Keep Your Kids Cavity Free

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Last Updated: September 4, 2019

Alpharetta, GA Dental caries are the number one chronic childhood disease. That means that cavities affect more children than anything else, including asthma. But many cavities are preventable. Dr. Nanna Ariaban, an Alpharetta pediatric dentist, offers several tips for parents to follow to help their children stay cavity free.

  1. 1- Start good dental habits early. This means caring for your child’s dental health even before their teeth begin to appear. Wipe your child’s gums with a wet cloth to protect the emerging teeth. Never let your child go to sleep with a bottle or sippy cup. Be sure to schedule the first dental appointment after the first tooth appears, but no later than the age of 1. Model good dental habits. Our children learn from us, and when they see their parents making their oral care a priority, they will want to model that. Brush and floss daily, and talk about the importance of caring for your teeth.
  2. 2- Help your young children brush and floss. Flossing should start as soon as your child has two teeth that touch each other. According to the American Academy of Pediatric Dentistry, you can use a smear or rice grain amount of fluoride toothpaste for children under the age of three. For children between the ages of 3 and 6, use a pea sized amount. Read this post to learn more about brushing your child’s teeth.
  3. 3- Limit the number of sweets, juices, sticky and starchy foods your children eat. Foods like fruit snacks and taffy stick to the teeth, and can cause damage long after the child has stopped eating it. But candy isn’t the only thing to worry about – starchy foods, like potato chips and crackers can get stuck in the nooks and crannies of teeth. They then can provide the sugar that the bacteria that lives in our mouths thrives off of. Limit these foods, and brush after eating them. Limit sugary drinks to only at mealtime, when there is plenty of saliva to wash away the sugars. Offer water as a drink during the day.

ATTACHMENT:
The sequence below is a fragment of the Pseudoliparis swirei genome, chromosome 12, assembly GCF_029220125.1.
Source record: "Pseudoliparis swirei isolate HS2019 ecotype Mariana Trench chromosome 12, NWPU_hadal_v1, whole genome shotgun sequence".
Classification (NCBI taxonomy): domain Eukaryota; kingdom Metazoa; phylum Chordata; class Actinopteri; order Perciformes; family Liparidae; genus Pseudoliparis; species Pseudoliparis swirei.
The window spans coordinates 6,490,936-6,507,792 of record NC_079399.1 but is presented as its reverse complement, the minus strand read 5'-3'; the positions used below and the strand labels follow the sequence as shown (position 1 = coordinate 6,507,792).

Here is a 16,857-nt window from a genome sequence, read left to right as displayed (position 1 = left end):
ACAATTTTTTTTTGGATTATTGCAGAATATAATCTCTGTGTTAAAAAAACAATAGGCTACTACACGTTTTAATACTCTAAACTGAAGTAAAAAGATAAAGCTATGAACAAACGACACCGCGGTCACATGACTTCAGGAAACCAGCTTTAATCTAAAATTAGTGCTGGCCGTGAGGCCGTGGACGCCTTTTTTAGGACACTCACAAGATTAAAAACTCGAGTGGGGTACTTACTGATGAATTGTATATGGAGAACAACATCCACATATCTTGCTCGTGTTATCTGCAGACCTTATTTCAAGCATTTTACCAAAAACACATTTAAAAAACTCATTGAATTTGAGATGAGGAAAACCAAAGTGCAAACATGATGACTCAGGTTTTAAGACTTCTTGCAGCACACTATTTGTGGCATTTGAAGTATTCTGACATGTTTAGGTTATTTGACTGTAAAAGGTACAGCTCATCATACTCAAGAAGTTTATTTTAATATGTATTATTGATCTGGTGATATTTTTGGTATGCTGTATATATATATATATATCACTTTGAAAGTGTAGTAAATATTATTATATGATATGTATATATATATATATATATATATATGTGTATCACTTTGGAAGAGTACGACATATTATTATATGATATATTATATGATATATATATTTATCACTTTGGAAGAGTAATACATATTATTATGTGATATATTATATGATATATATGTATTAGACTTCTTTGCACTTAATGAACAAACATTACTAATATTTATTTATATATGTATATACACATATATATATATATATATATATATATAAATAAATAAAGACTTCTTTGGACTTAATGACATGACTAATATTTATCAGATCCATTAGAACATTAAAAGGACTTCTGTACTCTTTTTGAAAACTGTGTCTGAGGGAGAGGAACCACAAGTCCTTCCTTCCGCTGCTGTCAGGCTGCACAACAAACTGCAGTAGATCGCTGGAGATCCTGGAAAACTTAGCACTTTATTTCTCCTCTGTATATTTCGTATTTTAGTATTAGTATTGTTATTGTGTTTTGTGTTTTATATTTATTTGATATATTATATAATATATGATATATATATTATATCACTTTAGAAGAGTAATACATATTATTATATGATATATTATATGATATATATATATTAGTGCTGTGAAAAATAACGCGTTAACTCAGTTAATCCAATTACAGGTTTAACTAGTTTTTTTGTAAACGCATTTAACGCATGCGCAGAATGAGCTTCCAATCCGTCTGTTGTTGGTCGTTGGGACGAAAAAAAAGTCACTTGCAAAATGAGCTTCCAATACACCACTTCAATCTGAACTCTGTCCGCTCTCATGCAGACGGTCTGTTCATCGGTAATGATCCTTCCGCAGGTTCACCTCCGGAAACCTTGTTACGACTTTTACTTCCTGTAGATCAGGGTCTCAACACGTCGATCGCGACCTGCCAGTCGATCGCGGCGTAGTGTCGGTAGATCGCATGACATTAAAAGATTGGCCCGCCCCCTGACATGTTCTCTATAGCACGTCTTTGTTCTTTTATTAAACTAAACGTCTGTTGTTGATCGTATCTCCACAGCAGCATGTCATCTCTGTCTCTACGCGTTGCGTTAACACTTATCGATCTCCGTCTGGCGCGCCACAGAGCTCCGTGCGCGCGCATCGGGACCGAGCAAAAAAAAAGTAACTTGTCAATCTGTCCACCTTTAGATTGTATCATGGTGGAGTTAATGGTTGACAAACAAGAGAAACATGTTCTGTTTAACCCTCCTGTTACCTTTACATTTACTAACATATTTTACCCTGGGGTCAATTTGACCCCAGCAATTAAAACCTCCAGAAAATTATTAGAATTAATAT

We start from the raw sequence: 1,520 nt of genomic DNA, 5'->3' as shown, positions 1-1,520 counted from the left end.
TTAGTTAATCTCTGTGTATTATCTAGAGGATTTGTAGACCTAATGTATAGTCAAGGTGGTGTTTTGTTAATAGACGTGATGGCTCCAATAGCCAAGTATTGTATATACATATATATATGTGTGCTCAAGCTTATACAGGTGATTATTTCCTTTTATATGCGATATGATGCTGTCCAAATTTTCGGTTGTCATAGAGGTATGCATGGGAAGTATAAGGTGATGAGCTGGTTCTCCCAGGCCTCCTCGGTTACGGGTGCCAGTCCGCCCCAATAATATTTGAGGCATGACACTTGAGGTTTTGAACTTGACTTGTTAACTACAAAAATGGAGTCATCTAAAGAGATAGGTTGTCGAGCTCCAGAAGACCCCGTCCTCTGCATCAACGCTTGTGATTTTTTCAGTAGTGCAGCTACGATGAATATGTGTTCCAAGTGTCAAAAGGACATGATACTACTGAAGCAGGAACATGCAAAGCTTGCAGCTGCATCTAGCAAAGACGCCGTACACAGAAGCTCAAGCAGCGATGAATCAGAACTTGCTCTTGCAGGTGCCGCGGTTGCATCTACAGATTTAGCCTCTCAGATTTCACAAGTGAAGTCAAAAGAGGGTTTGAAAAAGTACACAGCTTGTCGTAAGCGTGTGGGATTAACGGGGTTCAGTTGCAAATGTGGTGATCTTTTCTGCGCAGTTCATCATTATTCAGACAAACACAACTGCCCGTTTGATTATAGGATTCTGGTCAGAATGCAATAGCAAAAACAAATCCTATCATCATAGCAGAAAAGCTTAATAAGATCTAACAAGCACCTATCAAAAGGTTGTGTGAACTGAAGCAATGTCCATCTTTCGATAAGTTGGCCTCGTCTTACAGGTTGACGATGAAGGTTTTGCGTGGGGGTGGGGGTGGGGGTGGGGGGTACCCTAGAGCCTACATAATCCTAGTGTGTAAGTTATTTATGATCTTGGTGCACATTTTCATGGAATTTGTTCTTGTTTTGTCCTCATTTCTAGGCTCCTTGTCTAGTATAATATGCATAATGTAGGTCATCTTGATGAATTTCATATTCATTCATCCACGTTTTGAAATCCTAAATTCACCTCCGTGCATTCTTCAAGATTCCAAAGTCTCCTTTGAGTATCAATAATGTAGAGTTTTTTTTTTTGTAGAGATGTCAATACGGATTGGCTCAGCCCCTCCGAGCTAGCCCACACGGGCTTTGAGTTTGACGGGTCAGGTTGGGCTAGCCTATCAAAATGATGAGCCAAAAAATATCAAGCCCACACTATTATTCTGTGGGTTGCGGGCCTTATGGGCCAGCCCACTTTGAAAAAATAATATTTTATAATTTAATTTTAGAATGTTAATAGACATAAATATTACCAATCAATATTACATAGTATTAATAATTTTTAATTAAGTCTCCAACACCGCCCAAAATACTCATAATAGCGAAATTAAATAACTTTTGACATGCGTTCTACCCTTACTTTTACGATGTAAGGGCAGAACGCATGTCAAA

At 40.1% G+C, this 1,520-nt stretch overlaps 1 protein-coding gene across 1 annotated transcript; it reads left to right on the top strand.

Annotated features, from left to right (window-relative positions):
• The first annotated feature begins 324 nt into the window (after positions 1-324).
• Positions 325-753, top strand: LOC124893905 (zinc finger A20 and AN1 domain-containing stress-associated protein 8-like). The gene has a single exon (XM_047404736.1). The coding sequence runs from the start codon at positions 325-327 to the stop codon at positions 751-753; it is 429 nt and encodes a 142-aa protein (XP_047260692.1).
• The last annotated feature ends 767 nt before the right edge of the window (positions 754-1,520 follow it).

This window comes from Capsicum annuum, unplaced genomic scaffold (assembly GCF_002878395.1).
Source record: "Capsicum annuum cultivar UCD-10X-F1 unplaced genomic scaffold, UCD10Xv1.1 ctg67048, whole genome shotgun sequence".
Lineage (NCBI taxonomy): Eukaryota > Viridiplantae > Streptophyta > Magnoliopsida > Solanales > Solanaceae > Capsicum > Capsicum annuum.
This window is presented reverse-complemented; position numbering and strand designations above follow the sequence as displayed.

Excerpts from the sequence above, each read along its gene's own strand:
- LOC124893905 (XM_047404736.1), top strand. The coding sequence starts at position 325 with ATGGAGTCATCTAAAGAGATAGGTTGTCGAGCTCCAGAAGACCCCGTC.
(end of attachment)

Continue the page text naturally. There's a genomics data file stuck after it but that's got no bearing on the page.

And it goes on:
4. 4- Focus on snacks that are good for the teeth. Apples, carrots and celery can increase saliva production, helping to wash away the harmful bacteria that lives in our mouth. Cheese can provide protection against cavities. If you’d like a list of foods that are ideal snacking options for your child, Dr. Nanna created a local Johns Creek grocery shopping guide to help families shop. (An Alpharetta shopping guide will be coming soon!)
  5. 5- Ask your dentist about sealants. Sealants are an effective method of preventing cavities. They are a thin, plastic coating that a dentist paints onto the chewing surfaces of teeth, preventing food from getting caught in the nooks and crannies.
  6. 6- Don’t share toothbrushes or utensils. As parents, we often share forks or spoons with our children, but this can introduce the bacteria that lives in our mouths to theirs.

Added Note on Water as a Beverage: If your reading this from Fulton County there is even more incentive for drinking water. When putting together our pediatric dental community guide for Johns Creek, we found that Fulton County published a report saying the the fluoride levels of the water ranges around 0.7 ppm. This falls right along the United States Public Health Services and American Dental Associations recommended levels of 0.7 ppm in Fluoride!

We know that life can get busy, and sometimes things like brushing and flossing can fall on the backburner. But, more than 16 million children in the United States have untreated tooth decay. And many studies show that oral health has a direct effect not only on our overall health, but on how students perform in school. In fact, a 2012 study in the American Journal of Public Health reported that students who suffered from toothaches were four times more likely to have a lower grade point average than their peers.

“The good news is that as the parent, you can help prevent dental caries from forming,” says Dr. Nanna Ariaban. “With a little dedication, you can make oral care a priority in your household, and ensure a lifetime of healthy teeth.”

© 2018 Polkadot Pediatric Dentistry. Authorization to post is granted, with the stipulation that Polkadot Pediatric Dentistry, an Alpharetta dentist, is credited as sole source.